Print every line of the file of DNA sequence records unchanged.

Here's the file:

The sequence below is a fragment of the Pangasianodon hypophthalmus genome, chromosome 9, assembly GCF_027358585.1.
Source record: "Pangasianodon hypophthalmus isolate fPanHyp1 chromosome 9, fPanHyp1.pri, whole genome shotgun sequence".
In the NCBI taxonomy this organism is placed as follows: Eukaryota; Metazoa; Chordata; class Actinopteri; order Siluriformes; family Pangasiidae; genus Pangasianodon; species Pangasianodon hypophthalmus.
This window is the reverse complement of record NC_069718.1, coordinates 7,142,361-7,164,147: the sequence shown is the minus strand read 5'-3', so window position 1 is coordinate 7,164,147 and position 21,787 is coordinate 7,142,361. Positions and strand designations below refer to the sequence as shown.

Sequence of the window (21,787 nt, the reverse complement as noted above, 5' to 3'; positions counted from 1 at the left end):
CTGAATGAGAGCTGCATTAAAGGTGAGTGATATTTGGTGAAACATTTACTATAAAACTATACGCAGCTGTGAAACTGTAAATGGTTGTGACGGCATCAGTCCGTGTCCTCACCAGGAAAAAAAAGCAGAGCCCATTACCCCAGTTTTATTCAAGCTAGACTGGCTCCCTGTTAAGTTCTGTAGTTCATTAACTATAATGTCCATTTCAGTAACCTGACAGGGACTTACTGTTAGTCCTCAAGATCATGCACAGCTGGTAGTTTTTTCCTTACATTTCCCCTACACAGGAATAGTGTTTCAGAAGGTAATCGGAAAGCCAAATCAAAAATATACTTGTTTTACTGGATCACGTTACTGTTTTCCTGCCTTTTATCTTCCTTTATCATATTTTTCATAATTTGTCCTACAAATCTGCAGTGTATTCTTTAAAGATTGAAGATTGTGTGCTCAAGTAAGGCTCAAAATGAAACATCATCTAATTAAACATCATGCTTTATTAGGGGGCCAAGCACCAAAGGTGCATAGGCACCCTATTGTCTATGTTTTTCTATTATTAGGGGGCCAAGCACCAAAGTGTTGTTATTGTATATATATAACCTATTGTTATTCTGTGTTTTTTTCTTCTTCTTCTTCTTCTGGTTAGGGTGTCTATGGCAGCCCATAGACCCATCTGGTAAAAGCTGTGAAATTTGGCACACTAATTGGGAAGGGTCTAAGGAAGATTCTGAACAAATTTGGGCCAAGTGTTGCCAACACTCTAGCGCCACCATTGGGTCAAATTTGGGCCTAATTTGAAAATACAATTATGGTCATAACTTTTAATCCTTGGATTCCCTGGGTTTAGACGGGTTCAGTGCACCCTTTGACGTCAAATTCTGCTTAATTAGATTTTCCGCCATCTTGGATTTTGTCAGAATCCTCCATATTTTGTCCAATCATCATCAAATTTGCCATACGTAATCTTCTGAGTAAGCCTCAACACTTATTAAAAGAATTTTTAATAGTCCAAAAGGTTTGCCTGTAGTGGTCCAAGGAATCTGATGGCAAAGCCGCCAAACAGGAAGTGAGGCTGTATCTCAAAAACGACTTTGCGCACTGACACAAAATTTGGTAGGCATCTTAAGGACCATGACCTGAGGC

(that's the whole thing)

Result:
The sequence below is a fragment of the Pangasianodon hypophthalmus genome, chromosome 9, assembly GCF_027358585.1.
Source record: "Pangasianodon hypophthalmus isolate fPanHyp1 chromosome 9, fPanHyp1.pri, whole genome shotgun sequence".
In the NCBI taxonomy this organism is placed as follows: Eukaryota; Metazoa; Chordata; class Actinopteri; order Siluriformes; family Pangasiidae; genus Pangasianodon; species Pangasianodon hypophthalmus.
This window is the reverse complement of record NC_069718.1, coordinates 7,142,361-7,164,147: the sequence shown is the minus strand read 5'-3', so window position 1 is coordinate 7,164,147 and position 21,787 is coordinate 7,142,361. Positions and strand designations below refer to the sequence as shown.

Sequence of the window (21,787 nt, the reverse complement as noted above, 5' to 3'; positions counted from 1 at the left end):
CTGAATGAGAGCTGCATTAAAGGTGAGTGATATTTGGTGAAACATTTACTATAAAACTATACGCAGCTGTGAAACTGTAAATGGTTGTGACGGCATCAGTCCGTGTCCTCACCAGGAAAAAAAAGCAGAGCCCATTACCCCAGTTTTATTCAAGCTAGACTGGCTCCCTGTTAAGTTCTGTAGTTCATTAACTATAATGTCCATTTCAGTAACCTGACAGGGACTTACTGTTAGTCCTCAAGATCATGCACAGCTGGTAGTTTTTTCCTTACATTTCCCCTACACAGGAATAGTGTTTCAGAAGGTAATCGGAAAGCCAAATCAAAAATATACTTGTTTTACTGGATCACGTTACTGTTTTCCTGCCTTTTATCTTCCTTTATCATATTTTTCATAATTTGTCCTACAAATCTGCAGTGTATTCTTTAAAGATTGAAGATTGTGTGCTCAAGTAAGGCTCAAAATGAAACATCATCTAATTAAACATCATGCTTTATTAGGGGGCCAAGCACCAAAGGTGCATAGGCACCCTATTGTCTATGTTTTTCTATTATTAGGGGGCCAAGCACCAAAGTGTTGTTATTGTATATATATAACCTATTGTTATTCTGTGTTTTTTTCTTCTTCTTCTTCTTCTGGTTAGGGTGTCTATGGCAGCCCATAGACCCATCTGGTAAAAGCTGTGAAATTTGGCACACTAATTGGGAAGGGTCTAAGGAAGATTCTGAACAAATTTGGGCCAAGTGTTGCCAACACTCTAGCGCCACCATTGGGTCAAATTTGGGCCTAATTTGAAAATACAATTATGGTCATAACTTTTAATCCTTGGATTCCCTGGGTTTAGACGGGTTCAGTGCACCCTTTGACGTCAAATTCTGCTTAATTAGATTTTCCGCCATCTTGGATTTTGTCAGAATCCTCCATATTTTGTCCAATCATCATCAAATTTGCCATACGTAATCTTCTGAGTAAGCCTCAACACTTATTAAAAGAATTTTTAATAGTCCAAAAGGTTTGCCTGTAGTGGTCCAAGGAATCTGATGGCAAAGCCGCCAAACAGGAAGTGAGGCTGTATCTCAAAAACGACTTTGCGCACTGACACAAAATTTGGTAGGCATCTTAAGGACCATGACCTGAGGC